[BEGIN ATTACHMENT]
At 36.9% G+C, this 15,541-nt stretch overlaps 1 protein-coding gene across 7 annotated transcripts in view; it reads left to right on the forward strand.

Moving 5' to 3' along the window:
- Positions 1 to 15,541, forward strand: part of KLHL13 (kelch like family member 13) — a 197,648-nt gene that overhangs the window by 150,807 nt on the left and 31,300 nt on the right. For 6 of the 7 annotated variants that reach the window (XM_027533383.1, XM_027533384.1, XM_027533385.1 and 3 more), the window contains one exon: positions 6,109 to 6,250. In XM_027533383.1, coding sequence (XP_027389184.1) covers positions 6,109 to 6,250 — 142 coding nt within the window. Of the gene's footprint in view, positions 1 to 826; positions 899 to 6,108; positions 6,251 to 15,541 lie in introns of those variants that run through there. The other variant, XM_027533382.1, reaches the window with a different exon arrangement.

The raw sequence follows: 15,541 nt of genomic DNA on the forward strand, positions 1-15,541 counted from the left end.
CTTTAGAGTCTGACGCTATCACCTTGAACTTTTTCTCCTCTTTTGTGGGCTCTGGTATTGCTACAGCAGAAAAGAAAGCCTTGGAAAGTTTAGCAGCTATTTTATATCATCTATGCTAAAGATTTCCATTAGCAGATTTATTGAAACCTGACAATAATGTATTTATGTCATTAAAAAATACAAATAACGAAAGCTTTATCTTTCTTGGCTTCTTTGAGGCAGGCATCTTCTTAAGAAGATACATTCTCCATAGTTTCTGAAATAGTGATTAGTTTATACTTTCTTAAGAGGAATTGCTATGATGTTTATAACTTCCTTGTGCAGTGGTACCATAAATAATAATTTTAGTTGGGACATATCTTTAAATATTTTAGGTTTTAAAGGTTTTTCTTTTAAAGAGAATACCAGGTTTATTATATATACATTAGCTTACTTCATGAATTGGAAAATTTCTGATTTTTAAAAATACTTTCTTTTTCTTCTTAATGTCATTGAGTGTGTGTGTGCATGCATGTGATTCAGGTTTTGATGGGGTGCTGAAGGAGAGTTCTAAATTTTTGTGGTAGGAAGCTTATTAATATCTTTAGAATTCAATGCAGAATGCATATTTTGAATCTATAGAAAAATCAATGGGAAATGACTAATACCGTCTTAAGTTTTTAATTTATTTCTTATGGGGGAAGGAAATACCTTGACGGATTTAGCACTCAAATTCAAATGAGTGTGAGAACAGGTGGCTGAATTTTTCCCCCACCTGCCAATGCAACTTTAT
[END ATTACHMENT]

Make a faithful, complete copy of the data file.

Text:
At 36.9% G+C, this 15,541-nt stretch overlaps 1 protein-coding gene across 7 annotated transcripts in view; it reads left to right on the forward strand.

Moving 5' to 3' along the window:
- Positions 1 to 15,541, forward strand: part of KLHL13 (kelch like family member 13) — a 197,648-nt gene that overhangs the window by 150,807 nt on the left and 31,300 nt on the right. For 6 of the 7 annotated variants that reach the window (XM_027533383.1, XM_027533384.1, XM_027533385.1 and 3 more), the window contains one exon: positions 6,109 to 6,250. In XM_027533383.1, coding sequence (XP_027389184.1) covers positions 6,109 to 6,250 — 142 coding nt within the window. Of the gene's footprint in view, positions 1 to 826; positions 899 to 6,108; positions 6,251 to 15,541 lie in introns of those variants that run through there. The other variant, XM_027533382.1, reaches the window with a different exon arrangement.

The raw sequence follows: 15,541 nt of genomic DNA on the forward strand, positions 1-15,541 counted from the left end.
CTTTAGAGTCTGACGCTATCACCTTGAACTTTTTCTCCTCTTTTGTGGGCTCTGGTATTGCTACAGCAGAAAAGAAAGCCTTGGAAAGTTTAGCAGCTATTTTATATCATCTATGCTAAAGATTTCCATTAGCAGATTTATTGAAACCTGACAATAATGTATTTATGTCATTAAAAAATACAAATAACGAAAGCTTTATCTTTCTTGGCTTCTTTGAGGCAGGCATCTTCTTAAGAAGATACATTCTCCATAGTTTCTGAAATAGTGATTAGTTTATACTTTCTTAAGAGGAATTGCTATGATGTTTATAACTTCCTTGTGCAGTGGTACCATAAATAATAATTTTAGTTGGGACATATCTTTAAATATTTTAGGTTTTAAAGGTTTTTCTTTTAAAGAGAATACCAGGTTTATTATATATACATTAGCTTACTTCATGAATTGGAAAATTTCTGATTTTTAAAAATACTTTCTTTTTCTTCTTAATGTCATTGAGTGTGTGTGTGCATGCATGTGATTCAGGTTTTGATGGGGTGCTGAAGGAGAGTTCTAAATTTTTGTGGTAGGAAGCTTATTAATATCTTTAGAATTCAATGCAGAATGCATATTTTGAATCTATAGAAAAATCAATGGGAAATGACTAATACCGTCTTAAGTTTTTAATTTATTTCTTATGGGGGAAGGAAATACCTTGACGGATTTAGCACTCAAATTCAAATGAGTGTGAGAACAGGTGGCTGAATTTTTCCCCCACCTGCCAATGCAACTTTAT